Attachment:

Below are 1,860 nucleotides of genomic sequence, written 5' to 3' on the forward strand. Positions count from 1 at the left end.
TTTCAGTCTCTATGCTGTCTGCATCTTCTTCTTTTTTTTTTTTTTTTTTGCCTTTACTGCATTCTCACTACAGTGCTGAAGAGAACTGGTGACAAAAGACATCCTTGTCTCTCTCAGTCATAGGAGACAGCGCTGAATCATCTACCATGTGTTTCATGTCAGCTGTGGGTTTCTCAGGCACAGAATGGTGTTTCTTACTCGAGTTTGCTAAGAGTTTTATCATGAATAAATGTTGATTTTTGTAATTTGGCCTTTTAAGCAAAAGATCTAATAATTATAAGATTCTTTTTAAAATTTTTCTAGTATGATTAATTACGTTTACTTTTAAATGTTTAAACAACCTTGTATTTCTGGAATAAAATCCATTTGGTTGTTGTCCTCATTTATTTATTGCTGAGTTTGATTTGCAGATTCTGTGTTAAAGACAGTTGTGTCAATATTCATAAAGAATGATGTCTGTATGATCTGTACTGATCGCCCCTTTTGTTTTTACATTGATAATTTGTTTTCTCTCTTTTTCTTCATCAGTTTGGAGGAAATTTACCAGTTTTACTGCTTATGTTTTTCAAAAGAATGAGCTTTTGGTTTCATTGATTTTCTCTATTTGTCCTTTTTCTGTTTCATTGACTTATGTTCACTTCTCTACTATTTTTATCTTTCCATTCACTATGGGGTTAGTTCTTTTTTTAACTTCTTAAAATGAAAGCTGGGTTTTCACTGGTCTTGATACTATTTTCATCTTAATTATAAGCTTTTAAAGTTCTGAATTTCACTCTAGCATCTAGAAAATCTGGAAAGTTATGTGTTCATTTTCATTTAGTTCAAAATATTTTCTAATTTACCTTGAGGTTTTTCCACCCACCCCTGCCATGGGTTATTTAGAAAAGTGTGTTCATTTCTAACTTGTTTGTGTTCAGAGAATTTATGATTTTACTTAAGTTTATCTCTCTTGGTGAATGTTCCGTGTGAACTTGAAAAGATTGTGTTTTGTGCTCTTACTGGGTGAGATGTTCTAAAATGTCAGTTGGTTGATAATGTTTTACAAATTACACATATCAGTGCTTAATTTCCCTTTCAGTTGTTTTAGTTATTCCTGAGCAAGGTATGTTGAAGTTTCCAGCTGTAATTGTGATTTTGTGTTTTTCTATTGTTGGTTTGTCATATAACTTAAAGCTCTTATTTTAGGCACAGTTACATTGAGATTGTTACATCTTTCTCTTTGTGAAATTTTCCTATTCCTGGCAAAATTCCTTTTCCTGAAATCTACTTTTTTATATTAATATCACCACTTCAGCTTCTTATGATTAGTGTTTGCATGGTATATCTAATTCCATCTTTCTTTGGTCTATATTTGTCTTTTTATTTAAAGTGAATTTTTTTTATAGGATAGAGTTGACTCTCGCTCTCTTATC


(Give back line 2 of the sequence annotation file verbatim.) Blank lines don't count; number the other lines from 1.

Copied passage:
TTTCAGTCTCTATGCTGTCTGCATCTTCTTCTTTTTTTTTTTTTTTTTTGCCTTTACTGCATTCTCACTACAGTGCTGAAGAGAACTGGTGACAAAAGACATCCTTGTCTCTCTCAGTCATAGGAGACAGCGCTGAATCATCTACCATGTGTTTCATGTCAGCTGTGGGTTTCTCAGGCACAGAATGGTGTTTCTTACTCGAGTTTGCTAAGAGTTTTATCATGAATAAATGTTGATTTTTGTAATTTGGCCTTTTAAGCAAAAGATCTAATAATTATAAGATTCTTTTTAAAATTTTTCTAGTATGATTAATTACGTTTACTTTTAAATGTTTAAACAACCTTGTATTTCTGGAATAAAATCCATTTGGTTGTTGTCCTCATTTATTTATTGCTGAGTTTGATTTGCAGATTCTGTGTTAAAGACAGTTGTGTCAATATTCATAAAGAATGATGTCTGTATGATCTGTACTGATCGCCCCTTTTGTTTTTACATTGATAATTTGTTTTCTCTCTTTTTCTTCATCAGTTTGGAGGAAATTTACCAGTTTTACTGCTTATGTTTTTCAAAAGAATGAGCTTTTGGTTTCATTGATTTTCTCTATTTGTCCTTTTTCTGTTTCATTGACTTATGTTCACTTCTCTACTATTTTTATCTTTCCATTCACTATGGGGTTAGTTCTTTTTTTAACTTCTTAAAATGAAAGCTGGGTTTTCACTGGTCTTGATACTATTTTCATCTTAATTATAAGCTTTTAAAGTTCTGAATTTCACTCTAGCATCTAGAAAATCTGGAAAGTTATGTGTTCATTTTCATTTAGTTCAAAATATTTTCTAATTTACCTTGAGGTTTTTCCACCCACCCCTGCCATGGGTTATTTAGAAAAGTGTGTTCATTTCTAACTTGTTTGTGTTCAGAGAATTTATGATTTTACTTAAGTTTATCTCTCTTGGTGAATGTTCCGTGTGAACTTGAAAAGATTGTGTTTTGTGCTCTTACTGGGTGAGATGTTCTAAAATGTCAGTTGGTTGATAATGTTTTACAAATTACACATATCAGTGCTTAATTTCCCTTTCAGTTGTTTTAGTTATTCCTGAGCAAGGTATGTTGAAGTTTCCAGCTGTAATTGTGATTTTGTGTTTTTCTATTGTTGGTTTGTCATATAACTTAAAGCTCTTATTTTAGGCACAGTTACATTGAGATTGTTACATCTTTCTCTTTGTGAAATTTTCCTATTCCTGGCAAAATTCCTTTTCCTGAAATCTACTTTTTTATATTAATATCACCACTTCAGCTTCTTATGATTAGTGTTTGCATGGTATATCTAATTCCATCTTTCTTTGGTCTATATTTGTCTTTTTATTTAAAGTGAATTTTTTTTATAGGATAGAGTTGACTCTCGCTCTCTTATC